In the Mood For Love
Overview: Set in 1960s Hong Kong, In the Mood For Love, directed by Wong Kar-Wai, is an examination of how the seed of romance can form and leave an indelible mark. USA Films. 2000. Rated PG. 98 Minutes.
The Romance: With a delicate and natural touch, Tony Leung and Maggie Cheung bring to life the bond that their character’s form over mutual suspicion of their spouses. As the characters begin a romance, absent of sexual contact, viewers fall further and further under the influence of their organic on-screen compatibility.
The Setting: The arrangement of imagery is deliberate and top-notch as 1960s Hong Kong is brought to life. Wong Kar-Wai and cinematographers Christopher Doyle and Mark Lee Ping-bin shoot bright images full of color, framed around the compatibility of the lead actors to create the sort of vivid imagery one would expect in the work of a master painter.
The Music: To further the established atmosphere, eight separate (but at times similar) scenes are stripped of audio and played at a decelerated rate alongside a string musical piece titled “Yumeji’s Theme”. These scenes occur at calculated intervals and serve to provide a break for the viewer to absorb and share the experience in which the characters are already engrossed.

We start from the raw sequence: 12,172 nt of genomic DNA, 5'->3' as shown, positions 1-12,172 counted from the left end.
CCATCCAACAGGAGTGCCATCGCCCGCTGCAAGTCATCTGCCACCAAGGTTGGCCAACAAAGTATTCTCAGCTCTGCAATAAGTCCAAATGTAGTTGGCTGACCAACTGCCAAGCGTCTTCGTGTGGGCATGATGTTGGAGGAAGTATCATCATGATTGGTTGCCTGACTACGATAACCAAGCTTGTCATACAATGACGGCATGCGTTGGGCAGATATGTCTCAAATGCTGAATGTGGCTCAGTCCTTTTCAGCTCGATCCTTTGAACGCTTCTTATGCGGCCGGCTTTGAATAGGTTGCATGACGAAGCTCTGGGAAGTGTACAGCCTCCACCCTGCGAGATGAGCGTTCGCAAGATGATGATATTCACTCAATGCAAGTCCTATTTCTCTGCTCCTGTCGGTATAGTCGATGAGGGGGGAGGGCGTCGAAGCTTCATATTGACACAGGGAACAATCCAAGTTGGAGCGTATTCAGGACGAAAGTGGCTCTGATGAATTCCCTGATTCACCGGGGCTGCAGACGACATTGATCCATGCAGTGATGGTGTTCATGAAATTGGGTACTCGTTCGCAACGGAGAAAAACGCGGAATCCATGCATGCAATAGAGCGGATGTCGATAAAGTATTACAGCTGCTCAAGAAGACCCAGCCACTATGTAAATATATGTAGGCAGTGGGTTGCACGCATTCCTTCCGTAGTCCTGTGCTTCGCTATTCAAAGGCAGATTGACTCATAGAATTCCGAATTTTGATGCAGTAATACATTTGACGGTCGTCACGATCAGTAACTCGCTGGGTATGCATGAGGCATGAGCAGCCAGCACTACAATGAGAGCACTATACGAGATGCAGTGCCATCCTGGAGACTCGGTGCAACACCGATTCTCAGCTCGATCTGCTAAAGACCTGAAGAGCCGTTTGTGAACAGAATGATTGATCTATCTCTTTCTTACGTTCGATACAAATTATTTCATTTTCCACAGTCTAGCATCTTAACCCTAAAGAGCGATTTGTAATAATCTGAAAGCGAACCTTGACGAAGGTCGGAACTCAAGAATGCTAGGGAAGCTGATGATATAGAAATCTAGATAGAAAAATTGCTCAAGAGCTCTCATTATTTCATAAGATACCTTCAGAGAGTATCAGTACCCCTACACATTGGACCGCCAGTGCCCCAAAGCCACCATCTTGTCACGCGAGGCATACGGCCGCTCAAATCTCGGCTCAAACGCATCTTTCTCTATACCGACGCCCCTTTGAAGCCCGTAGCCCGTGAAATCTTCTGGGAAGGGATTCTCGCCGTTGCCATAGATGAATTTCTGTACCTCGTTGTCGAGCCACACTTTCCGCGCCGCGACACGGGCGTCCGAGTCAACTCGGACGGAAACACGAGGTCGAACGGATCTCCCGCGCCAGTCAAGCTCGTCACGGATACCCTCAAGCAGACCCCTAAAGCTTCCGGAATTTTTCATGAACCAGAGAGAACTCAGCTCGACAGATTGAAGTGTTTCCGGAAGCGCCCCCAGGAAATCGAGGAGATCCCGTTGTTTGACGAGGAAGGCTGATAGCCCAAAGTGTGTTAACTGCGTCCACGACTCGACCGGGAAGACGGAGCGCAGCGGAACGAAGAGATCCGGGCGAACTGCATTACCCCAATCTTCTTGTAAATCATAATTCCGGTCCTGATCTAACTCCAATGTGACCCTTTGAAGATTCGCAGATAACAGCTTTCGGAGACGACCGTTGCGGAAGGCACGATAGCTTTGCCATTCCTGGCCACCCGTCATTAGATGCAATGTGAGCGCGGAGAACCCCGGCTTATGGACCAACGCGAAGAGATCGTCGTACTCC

Cheongsam: A cheongsam is a form-fitting, one-piece dress for women. Maggie Cheung wears no less than 20 different colorfully patterned cheongsam throughout the film. Apart from adding to the color of the “painting,” these changes in attire function to signal to the viewer that time has passed, as some scenes cut so quickly that the changing color of Cheung’s dress is the viewer’s only indication.
Watch This Movie If: You want to escape the strained Hollywood portrayal of romance to see and feel how film can truly exude a romantic idea.
Final Thoughts: In the Mood For Love is a benchmark in romantic, atmospheric filmmaking. Both visually stunning and emotionally affecting, it is Wong Kar-Wai’s best work among many great films.